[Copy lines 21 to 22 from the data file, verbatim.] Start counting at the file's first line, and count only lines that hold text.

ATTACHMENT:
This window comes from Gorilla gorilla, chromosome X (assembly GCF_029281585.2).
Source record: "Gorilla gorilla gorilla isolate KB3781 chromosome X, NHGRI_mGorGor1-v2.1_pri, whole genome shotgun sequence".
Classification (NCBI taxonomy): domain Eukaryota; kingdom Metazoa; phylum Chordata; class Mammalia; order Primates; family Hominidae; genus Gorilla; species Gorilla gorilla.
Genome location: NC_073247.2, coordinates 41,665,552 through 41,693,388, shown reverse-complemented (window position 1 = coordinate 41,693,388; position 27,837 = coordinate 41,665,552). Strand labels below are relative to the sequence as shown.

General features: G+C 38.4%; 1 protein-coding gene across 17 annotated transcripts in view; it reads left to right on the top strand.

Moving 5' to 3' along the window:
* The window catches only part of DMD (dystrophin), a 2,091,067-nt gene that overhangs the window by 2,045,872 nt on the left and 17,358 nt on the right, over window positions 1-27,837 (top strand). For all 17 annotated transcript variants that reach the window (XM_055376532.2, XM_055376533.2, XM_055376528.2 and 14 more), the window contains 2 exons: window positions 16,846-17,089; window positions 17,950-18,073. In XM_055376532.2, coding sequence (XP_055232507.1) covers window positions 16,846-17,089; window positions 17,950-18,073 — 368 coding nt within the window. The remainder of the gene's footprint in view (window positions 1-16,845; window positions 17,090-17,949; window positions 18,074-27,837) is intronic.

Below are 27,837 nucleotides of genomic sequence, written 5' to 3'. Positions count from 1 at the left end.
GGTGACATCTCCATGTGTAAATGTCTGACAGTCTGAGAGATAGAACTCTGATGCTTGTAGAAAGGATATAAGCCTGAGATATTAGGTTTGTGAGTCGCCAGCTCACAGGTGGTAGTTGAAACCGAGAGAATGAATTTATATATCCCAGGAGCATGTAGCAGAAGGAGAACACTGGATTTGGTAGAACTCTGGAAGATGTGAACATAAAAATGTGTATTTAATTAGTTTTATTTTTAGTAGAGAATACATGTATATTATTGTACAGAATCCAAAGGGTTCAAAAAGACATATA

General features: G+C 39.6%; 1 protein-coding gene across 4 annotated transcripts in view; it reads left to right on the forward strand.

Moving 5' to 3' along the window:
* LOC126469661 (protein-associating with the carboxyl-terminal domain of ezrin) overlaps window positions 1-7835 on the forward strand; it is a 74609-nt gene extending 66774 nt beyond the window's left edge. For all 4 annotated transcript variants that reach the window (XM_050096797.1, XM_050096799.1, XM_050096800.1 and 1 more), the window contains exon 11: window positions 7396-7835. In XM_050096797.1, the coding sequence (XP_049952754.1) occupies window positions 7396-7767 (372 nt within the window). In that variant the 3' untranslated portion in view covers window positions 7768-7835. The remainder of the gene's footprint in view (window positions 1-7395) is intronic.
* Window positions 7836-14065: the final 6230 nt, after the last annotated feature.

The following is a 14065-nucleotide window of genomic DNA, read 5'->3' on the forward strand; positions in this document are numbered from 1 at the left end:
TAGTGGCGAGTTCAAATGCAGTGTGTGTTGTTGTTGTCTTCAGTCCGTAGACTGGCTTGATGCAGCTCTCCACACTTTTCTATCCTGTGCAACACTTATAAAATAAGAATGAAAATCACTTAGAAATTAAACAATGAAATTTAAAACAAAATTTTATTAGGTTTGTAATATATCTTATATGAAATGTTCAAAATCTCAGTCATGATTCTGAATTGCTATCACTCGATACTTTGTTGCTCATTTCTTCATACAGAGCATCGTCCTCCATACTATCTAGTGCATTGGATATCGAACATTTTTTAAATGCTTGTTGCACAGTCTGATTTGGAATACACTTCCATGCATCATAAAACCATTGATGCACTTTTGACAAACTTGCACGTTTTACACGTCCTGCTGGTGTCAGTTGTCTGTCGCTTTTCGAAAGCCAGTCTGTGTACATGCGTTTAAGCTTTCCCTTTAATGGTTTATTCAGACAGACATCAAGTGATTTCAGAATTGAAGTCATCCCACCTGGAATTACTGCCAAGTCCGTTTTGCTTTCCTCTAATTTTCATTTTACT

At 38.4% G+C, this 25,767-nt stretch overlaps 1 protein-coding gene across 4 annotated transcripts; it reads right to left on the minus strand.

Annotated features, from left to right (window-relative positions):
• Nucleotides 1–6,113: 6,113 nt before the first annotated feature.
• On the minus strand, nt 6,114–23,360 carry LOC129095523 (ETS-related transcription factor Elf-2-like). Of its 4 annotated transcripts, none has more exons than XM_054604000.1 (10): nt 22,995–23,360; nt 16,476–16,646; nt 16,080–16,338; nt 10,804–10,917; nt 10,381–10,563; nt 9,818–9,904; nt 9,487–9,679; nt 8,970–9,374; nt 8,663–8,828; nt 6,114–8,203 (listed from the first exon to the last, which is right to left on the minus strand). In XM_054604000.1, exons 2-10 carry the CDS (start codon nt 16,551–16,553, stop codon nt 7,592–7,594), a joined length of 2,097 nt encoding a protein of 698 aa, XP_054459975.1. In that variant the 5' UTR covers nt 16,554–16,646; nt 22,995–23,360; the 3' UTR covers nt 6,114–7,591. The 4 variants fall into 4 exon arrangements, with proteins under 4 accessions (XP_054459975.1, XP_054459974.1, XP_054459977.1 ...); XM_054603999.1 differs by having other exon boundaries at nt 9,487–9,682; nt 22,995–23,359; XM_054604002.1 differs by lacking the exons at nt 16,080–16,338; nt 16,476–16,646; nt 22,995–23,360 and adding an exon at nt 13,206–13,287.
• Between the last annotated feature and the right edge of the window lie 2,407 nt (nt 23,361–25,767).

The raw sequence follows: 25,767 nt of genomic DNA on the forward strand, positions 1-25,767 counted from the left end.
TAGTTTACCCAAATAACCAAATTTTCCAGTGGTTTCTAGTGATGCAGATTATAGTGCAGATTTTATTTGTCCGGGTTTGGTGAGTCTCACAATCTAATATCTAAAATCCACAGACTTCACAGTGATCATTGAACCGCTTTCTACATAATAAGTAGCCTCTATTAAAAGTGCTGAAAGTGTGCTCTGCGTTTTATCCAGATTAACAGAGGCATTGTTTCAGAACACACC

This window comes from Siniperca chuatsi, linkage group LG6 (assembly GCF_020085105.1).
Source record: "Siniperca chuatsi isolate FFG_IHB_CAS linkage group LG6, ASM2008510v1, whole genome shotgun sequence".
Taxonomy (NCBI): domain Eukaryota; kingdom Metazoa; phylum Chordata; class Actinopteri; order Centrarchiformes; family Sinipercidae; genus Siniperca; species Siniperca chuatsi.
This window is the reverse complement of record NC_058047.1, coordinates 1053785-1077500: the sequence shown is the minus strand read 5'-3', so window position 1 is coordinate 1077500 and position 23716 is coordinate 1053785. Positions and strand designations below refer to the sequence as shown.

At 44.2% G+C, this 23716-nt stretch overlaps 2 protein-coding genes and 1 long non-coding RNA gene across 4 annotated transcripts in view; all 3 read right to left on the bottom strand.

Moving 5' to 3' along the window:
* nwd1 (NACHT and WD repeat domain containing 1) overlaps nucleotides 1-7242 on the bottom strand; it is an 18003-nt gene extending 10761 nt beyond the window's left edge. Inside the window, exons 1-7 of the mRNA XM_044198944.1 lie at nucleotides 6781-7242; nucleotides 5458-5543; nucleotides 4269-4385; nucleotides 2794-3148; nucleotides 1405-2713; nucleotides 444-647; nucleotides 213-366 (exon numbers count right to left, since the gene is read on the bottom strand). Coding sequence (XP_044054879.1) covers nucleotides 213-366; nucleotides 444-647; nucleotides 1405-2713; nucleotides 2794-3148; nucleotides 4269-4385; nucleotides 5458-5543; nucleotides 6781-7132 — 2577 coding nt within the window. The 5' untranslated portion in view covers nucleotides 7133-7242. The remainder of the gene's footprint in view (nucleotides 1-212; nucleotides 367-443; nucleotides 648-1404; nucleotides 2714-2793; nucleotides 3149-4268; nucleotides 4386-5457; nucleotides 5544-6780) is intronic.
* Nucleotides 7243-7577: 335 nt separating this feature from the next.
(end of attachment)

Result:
The raw sequence follows: 25,767 nt of genomic DNA on the forward strand, positions 1-25,767 counted from the left end.
TAGTTTACCCAAATAACCAAATTTTCCAGTGGTTTCTAGTGATGCAGATTATAGTGCAGATTTTATTTGTCCGGGTTTGGTGAGTCTCACAATCTAATATCTAAAATCCACAGACTTCACAGTGATCATTGAACCGCTTTCTACATAATAAGTAGCCTCTATTAAAAGTGCTGAAAGTGTGCTCTGCGTTTTATCCAGATTAACAGAGGCATTGTTTCAGAACACACC